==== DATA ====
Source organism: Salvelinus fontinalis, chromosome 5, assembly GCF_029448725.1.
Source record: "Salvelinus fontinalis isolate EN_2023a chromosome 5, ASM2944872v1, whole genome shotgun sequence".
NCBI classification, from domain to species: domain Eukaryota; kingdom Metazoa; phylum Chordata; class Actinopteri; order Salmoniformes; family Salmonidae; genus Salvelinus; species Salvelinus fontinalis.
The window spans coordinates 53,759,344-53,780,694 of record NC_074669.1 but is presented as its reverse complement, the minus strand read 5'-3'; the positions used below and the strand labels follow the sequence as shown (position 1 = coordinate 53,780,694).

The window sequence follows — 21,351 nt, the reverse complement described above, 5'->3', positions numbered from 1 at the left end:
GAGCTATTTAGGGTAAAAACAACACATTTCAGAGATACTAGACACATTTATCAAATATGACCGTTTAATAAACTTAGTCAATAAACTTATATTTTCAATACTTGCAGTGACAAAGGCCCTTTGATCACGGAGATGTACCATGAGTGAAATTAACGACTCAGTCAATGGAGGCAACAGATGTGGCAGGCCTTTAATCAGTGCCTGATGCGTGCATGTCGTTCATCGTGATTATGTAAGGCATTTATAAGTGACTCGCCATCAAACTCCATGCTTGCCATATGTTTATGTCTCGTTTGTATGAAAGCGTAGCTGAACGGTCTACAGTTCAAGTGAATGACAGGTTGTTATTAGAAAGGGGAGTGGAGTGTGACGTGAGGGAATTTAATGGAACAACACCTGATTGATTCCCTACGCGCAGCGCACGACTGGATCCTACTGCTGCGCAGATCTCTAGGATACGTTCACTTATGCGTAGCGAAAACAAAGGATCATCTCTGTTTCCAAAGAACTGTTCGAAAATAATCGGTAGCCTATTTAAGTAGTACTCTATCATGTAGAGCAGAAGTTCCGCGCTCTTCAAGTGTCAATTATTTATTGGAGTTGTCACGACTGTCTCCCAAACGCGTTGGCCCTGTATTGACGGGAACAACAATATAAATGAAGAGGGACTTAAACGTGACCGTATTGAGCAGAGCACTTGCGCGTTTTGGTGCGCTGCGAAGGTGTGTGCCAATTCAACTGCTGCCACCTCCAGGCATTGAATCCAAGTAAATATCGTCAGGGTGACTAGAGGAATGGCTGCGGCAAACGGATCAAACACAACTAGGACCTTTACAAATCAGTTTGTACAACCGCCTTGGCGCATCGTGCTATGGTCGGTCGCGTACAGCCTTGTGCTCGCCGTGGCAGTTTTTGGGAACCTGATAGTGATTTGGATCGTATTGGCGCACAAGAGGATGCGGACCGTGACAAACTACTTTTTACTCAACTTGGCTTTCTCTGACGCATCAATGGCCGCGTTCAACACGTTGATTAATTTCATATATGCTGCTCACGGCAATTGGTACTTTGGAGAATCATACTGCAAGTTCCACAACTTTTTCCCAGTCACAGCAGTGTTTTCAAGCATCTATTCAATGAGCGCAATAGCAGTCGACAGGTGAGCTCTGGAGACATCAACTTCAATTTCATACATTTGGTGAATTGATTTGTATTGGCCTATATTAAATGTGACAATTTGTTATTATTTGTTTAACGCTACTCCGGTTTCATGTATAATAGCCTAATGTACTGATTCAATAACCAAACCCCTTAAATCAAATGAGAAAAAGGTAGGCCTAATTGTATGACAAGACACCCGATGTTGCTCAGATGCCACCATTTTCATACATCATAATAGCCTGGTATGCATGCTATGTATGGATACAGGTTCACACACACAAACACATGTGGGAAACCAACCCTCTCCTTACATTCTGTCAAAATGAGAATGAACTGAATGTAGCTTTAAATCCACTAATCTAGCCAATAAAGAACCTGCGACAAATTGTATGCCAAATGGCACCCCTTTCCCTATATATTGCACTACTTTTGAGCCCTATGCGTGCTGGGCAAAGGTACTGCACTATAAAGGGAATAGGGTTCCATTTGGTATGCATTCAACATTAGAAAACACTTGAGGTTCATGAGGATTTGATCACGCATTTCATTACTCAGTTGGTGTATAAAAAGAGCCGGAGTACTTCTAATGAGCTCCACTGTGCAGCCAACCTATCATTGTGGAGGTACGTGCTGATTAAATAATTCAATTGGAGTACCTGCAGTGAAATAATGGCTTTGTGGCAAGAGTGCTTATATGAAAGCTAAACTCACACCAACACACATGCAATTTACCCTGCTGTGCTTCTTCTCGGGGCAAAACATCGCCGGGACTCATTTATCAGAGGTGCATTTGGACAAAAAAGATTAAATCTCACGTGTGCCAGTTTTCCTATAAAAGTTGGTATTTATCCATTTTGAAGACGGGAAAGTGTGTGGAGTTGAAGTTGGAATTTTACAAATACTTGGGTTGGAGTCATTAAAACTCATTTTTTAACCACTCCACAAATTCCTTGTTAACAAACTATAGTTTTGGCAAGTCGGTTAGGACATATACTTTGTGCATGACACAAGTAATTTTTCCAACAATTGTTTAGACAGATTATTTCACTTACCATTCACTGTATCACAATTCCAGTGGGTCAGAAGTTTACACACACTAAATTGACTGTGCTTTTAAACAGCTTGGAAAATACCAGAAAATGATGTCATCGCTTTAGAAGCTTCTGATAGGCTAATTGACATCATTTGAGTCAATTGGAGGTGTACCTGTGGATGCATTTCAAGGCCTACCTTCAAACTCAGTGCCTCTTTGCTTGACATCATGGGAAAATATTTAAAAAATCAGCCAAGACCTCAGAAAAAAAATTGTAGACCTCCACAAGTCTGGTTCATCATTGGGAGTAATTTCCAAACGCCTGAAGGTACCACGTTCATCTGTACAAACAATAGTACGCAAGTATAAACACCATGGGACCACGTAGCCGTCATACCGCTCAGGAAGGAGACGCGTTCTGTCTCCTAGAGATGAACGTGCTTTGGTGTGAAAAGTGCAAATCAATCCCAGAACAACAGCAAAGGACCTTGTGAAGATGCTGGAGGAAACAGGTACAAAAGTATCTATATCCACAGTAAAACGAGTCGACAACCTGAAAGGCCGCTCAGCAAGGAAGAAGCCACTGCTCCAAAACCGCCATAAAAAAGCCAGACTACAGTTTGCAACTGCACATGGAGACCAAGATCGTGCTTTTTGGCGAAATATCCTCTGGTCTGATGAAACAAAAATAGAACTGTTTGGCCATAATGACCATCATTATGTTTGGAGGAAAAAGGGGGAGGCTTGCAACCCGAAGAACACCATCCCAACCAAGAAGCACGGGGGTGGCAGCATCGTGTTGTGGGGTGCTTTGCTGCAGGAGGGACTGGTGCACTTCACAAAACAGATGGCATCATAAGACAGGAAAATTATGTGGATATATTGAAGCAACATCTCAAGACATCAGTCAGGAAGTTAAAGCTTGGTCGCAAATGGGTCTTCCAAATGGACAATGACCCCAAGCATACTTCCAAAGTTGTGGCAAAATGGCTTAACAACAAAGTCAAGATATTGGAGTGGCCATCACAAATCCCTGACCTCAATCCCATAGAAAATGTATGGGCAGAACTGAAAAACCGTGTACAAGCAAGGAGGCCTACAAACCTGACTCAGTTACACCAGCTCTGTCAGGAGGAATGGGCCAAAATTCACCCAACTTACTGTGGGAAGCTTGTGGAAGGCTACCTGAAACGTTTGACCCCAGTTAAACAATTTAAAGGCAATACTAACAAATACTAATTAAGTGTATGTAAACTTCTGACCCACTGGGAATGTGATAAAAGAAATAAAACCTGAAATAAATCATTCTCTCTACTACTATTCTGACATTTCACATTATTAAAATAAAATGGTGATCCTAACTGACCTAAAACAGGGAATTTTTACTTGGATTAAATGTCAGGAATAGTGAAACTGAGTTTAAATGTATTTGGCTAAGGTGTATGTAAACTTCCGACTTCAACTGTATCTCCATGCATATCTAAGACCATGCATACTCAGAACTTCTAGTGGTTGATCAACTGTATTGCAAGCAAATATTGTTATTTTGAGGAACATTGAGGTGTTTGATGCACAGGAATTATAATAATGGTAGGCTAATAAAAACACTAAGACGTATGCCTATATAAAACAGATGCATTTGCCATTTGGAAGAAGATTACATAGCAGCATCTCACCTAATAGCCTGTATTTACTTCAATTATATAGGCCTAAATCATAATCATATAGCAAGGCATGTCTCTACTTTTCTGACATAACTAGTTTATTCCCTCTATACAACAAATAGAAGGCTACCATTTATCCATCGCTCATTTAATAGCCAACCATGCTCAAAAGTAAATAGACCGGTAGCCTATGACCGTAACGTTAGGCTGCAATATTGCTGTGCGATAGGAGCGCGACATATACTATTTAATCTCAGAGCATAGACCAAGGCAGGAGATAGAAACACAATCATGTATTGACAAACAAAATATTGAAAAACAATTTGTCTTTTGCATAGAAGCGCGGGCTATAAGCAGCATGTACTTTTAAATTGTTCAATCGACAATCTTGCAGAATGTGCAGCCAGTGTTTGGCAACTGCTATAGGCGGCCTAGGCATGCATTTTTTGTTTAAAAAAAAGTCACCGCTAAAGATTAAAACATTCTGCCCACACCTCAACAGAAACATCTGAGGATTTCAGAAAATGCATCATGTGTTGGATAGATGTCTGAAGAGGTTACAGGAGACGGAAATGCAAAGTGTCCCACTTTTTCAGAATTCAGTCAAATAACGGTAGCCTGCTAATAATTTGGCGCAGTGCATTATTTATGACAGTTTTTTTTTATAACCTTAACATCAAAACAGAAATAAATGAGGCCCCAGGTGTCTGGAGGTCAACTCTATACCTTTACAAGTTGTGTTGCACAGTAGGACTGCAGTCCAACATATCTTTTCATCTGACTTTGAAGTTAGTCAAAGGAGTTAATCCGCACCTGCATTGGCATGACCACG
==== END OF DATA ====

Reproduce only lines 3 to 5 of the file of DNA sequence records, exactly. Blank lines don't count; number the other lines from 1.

NCBI classification, from domain to species: domain Eukaryota; kingdom Metazoa; phylum Chordata; class Actinopteri; order Salmoniformes; family Salmonidae; genus Salvelinus; species Salvelinus fontinalis.
The window spans coordinates 53,759,344-53,780,694 of record NC_074669.1 but is presented as its reverse complement, the minus strand read 5'-3'; the positions used below and the strand labels follow the sequence as shown (position 1 = coordinate 53,780,694).

The window sequence follows — 21,351 nt, the reverse complement described above, 5'->3', positions numbered from 1 at the left end: